If you have an adaptive culture, one where all are motivated by a shared purpose, and vision, where each associate feels a sense of autonomy, mastery, and purpose, it reinforces itself and protects itself from bad leadership, bad profits, bad practices. Such a culture is consistently obsessed about customer's needs, and better ways to service them through connecting to each other, to partners, government, competition and even the emerging fringe that comes up with the 1% potential ideas that will move your organization forward. I often say this is like erecting a 5,000 lbs flywheel and getting to spin at 3 RPM. Once it gets to 20 RPM you just have to step back and allow it go generate benefits, and ensure no one, or thing screws it up.
United has clearly lost its way, very similarly to how Wells Fargo forgot that Trust is the one thing that matters for a bank, Service/Reliability is what matters for transportation companies. There are a few offical quotes that just made me cringe over the past couple of days that are just as haunting to a CX professional as is the horrific video of the poor Dr. Dao being bloodied and drug off a plane against his will.
- “I apologize for having for having to re-accommodate these customers,” United C.E.O. Oscar Munoz said in a statement Monday.
In an letter to employees on Monday C.E.O. Oscar Munoz continued:
- "...As you will read, this situation was unfortunately compounded when one of the passengers we politely asked to deplane refused and it became necessary to contact Chicago Aviation Security Officers to help. "
- "...While I deeply regret this situation arose, I also emphatically stand behind all of you, and I want to commend you for continuing to go above and beyond to ensure we fly right."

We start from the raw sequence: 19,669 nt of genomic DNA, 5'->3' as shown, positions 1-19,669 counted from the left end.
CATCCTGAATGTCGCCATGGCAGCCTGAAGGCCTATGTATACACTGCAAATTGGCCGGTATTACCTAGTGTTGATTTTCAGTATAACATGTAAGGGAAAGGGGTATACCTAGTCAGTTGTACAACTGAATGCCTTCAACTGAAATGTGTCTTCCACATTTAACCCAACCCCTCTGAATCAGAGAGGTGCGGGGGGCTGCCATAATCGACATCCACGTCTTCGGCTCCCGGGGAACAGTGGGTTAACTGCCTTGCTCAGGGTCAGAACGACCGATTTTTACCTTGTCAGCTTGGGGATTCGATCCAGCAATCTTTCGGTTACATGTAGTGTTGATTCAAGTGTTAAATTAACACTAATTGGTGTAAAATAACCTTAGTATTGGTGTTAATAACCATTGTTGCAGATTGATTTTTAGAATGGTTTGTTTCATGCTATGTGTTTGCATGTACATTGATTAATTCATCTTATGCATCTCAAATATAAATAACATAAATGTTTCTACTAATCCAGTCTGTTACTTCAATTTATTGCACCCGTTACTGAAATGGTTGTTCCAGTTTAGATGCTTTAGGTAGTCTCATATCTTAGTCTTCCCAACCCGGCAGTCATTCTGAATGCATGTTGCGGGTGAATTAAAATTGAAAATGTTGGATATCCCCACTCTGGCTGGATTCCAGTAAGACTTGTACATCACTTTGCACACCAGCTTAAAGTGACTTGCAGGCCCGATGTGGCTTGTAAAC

- "...Treating our customers and each other with respect and dignity is at the core of who we are, and we must always remember this no matter how challenging the situation." (per vanityfair.com)
Then on Tuesday C.E.O. Oscar Munoz, realizing the Public Relations gravity of the situation, leverage his communicator of the year assets and stated: “We are going to fix what’s broken so this never happens again,” Munoz said, promising a public report by April 30 on a review into United’s partnerships with law enforcement, its policies on giving seats to employees and overbooking. (per washingtonpost.com)
It was once said to me that "Culture is the oven that bakes your cake of Business Strategy". Given the lost of confidence both in the stock market, customer base, social and general media, and the global public - I would have to agree with that saying...
I want to caution Mr. Munoz that this is no quick fix. Business are the way they are for very good reasons, and there are a number of conflicting business "Inside-Out" compromises that will need to be unknotted for you to even get near understanding all of the customer pain points and trapped value pockets that have been created by this fractured web of harmful customer and employee experiences that created a culture of complicit compliance to knowingly bad policy, and treatments of our fellow human beings - not to mention your paid guests.
By setting the high expectations of "we are going to fix what's broken..." and report out on it by April 30th, means that
- You've already got a handle on what you are doing wrong (and have been doing it knowingly for a while), or
- You have no idea what's wrong, but your willing to look for it, or
- You have no intention of fixing the root causes so that "... this never happens again".
In the hard physics of CX, this simple algebraic formula still applies:
Great Customer Experience = Expectation - (Perception x Emotion)
You've just set a very high bar on the expectation side, considering where you are coming from. I suggest you that stop and watch this inspirational new employee orientation video that Southwest Airlines put out in 2013 - and ask yourself if you fully understand the United Airline cultural foundations that you are setting these expectations against, as you navigate this potentially great company back to the friendly skies it once ruled....?